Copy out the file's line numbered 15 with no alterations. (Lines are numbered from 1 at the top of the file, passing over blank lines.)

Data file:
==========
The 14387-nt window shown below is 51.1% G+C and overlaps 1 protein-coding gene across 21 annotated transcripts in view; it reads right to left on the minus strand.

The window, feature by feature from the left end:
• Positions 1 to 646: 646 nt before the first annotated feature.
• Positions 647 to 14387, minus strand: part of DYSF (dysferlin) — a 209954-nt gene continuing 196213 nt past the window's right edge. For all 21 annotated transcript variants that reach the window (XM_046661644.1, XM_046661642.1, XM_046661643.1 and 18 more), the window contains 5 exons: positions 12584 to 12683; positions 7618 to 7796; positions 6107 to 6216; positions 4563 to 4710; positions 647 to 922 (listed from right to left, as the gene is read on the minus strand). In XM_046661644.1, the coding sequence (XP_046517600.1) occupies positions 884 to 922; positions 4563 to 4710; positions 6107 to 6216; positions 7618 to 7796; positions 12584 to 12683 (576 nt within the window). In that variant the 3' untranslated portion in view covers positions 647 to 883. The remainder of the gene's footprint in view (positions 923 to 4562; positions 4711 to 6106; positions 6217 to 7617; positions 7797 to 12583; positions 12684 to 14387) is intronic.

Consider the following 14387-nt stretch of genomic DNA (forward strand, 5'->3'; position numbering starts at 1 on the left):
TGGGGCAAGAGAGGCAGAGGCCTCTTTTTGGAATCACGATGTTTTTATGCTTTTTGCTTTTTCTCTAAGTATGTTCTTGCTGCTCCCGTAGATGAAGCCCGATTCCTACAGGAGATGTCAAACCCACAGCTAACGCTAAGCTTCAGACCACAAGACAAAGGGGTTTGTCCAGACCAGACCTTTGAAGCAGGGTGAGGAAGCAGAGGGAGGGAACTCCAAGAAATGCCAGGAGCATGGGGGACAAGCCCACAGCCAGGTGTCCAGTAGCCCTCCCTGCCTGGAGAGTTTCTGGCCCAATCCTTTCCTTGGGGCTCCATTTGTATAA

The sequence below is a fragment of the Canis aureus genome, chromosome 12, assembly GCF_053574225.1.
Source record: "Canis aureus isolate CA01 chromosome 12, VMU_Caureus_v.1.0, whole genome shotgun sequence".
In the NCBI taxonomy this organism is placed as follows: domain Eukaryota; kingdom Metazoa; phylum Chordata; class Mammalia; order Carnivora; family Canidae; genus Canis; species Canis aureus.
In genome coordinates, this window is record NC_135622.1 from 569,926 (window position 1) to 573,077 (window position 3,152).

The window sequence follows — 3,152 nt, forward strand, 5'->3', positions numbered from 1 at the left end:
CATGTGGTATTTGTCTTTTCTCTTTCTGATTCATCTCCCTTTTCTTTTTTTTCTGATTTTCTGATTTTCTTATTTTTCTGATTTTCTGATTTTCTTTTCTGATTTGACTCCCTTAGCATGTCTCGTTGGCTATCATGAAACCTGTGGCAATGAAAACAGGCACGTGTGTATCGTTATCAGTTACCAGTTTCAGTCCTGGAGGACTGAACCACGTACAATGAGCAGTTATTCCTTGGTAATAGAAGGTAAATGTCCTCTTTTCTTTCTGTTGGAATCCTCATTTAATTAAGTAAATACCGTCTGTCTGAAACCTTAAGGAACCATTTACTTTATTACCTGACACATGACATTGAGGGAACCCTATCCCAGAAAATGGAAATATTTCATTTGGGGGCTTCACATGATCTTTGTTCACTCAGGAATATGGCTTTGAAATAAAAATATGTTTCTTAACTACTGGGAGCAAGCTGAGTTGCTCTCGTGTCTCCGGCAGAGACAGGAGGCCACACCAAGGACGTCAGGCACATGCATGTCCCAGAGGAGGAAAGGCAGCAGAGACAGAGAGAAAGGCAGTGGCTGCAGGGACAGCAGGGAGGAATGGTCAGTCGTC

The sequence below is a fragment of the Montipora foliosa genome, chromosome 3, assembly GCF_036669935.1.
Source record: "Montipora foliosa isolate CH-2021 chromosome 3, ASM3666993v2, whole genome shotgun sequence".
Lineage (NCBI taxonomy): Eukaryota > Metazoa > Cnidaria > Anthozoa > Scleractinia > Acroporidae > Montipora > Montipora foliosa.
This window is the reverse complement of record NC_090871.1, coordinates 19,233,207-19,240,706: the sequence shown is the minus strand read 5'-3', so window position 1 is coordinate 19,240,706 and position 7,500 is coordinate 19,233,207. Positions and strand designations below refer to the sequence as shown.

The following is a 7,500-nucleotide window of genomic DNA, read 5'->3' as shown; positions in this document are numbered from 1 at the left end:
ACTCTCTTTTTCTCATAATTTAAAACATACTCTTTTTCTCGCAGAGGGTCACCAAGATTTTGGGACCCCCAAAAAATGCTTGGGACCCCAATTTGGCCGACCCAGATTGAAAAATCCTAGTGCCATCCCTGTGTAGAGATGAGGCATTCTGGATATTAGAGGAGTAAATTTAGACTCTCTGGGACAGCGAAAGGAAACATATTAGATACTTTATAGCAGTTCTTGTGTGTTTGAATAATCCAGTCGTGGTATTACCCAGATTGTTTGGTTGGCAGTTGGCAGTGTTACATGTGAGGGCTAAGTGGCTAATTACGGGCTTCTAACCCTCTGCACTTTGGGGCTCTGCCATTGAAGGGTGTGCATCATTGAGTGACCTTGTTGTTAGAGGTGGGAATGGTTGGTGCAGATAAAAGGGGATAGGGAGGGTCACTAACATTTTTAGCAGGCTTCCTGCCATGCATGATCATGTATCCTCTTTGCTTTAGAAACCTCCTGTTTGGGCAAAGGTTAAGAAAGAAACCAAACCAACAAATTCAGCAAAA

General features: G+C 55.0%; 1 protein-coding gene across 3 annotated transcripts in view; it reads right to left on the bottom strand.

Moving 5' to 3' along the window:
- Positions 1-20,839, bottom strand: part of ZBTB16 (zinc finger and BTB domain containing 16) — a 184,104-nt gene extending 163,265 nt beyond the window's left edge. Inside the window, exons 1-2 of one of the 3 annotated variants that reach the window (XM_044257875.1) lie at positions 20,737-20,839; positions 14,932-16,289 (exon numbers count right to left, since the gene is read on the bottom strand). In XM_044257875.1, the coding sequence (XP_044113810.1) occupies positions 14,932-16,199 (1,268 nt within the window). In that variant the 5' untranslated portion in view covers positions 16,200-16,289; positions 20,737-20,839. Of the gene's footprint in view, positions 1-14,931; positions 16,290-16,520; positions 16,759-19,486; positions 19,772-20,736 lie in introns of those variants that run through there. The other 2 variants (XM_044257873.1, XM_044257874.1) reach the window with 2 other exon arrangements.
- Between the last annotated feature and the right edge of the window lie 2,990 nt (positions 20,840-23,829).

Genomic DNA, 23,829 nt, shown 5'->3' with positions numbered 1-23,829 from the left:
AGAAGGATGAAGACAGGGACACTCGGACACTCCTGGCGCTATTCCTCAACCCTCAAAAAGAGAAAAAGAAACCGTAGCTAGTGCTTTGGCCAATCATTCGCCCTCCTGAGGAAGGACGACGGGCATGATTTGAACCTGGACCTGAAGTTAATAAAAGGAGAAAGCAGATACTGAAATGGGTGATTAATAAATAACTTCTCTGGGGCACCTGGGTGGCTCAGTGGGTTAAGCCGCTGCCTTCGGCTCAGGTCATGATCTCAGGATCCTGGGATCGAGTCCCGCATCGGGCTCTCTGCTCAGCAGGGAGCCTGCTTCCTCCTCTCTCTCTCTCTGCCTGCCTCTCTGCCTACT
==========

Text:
Lineage (NCBI taxonomy): Eukaryota > Metazoa > Cnidaria > Anthozoa > Scleractinia > Acroporidae > Montipora > Montipora foliosa.